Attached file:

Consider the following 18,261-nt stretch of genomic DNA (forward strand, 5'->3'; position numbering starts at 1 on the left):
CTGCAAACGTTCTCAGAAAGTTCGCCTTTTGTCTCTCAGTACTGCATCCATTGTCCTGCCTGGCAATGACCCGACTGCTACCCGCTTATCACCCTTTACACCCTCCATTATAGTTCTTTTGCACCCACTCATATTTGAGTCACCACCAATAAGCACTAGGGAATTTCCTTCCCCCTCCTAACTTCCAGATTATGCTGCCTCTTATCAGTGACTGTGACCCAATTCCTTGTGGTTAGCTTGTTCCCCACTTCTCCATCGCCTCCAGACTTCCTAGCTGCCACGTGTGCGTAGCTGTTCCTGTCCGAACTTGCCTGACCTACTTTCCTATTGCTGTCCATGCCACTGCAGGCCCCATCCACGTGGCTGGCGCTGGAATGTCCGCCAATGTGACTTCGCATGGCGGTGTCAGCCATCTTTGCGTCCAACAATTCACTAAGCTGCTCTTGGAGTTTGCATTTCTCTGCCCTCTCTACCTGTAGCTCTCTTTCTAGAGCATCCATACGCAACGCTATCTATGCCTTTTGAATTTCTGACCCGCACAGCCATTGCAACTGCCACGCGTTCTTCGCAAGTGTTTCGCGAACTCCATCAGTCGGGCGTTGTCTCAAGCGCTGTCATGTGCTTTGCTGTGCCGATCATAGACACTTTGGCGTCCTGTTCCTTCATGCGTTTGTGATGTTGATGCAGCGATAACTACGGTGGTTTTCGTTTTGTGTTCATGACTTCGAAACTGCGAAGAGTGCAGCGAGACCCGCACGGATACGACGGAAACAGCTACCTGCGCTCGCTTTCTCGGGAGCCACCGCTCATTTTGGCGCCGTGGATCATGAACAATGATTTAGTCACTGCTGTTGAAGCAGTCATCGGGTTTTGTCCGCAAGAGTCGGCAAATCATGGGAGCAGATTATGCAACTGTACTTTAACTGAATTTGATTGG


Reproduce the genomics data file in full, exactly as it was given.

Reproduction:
Consider the following 18,261-nt stretch of genomic DNA (forward strand, 5'->3'; position numbering starts at 1 on the left):
CTGCAAACGTTCTCAGAAAGTTCGCCTTTTGTCTCTCAGTACTGCATCCATTGTCCTGCCTGGCAATGACCCGACTGCTACCCGCTTATCACCCTTTACACCCTCCATTATAGTTCTTTTGCACCCACTCATATTTGAGTCACCACCAATAAGCACTAGGGAATTTCCTTCCCCCTCCTAACTTCCAGATTATGCTGCCTCTTATCAGTGACTGTGACCCAATTCCTTGTGGTTAGCTTGTTCCCCACTTCTCCATCGCCTCCAGACTTCCTAGCTGCCACGTGTGCGTAGCTGTTCCTGTCCGAACTTGCCTGACCTACTTTCCTATTGCTGTCCATGCCACTGCAGGCCCCATCCACGTGGCTGGCGCTGGAATGTCCGCCAATGTGACTTCGCATGGCGGTGTCAGCCATCTTTGCGTCCAACAATTCACTAAGCTGCTCTTGGAGTTTGCATTTCTCTGCCCTCTCTACCTGTAGCTCTCTTTCTAGAGCATCCATACGCAACGCTATCTATGCCTTTTGAATTTCTGACCCGCACAGCCATTGCAACTGCCACGCGTTCTTCGCAAGTGTTTCGCGAACTCCATCAGTCGGGCGTTGTCTCAAGCGCTGTCATGTGCTTTGCTGTGCCGATCATAGACACTTTGGCGTCCTGTTCCTTCATGCGTTTGTGATGTTGATGCAGCGATAACTACGGTGGTTTTCGTTTTGTGTTCATGACTTCGAAACTGCGAAGAGTGCAGCGAGACCCGCACGGATACGACGGAAACAGCTACCTGCGCTCGCTTTCTCGGGAGCCACCGCTCATTTTGGCGCCGTGGATCATGAACAATGATTTAGTCACTGCTGTTGAAGCAGTCATCGGGTTTTGTCCGCAAGAGTCGGCAAATCATGGGAGCAGATTATGCAACTGTACTTTAACTGAATTTGATTGG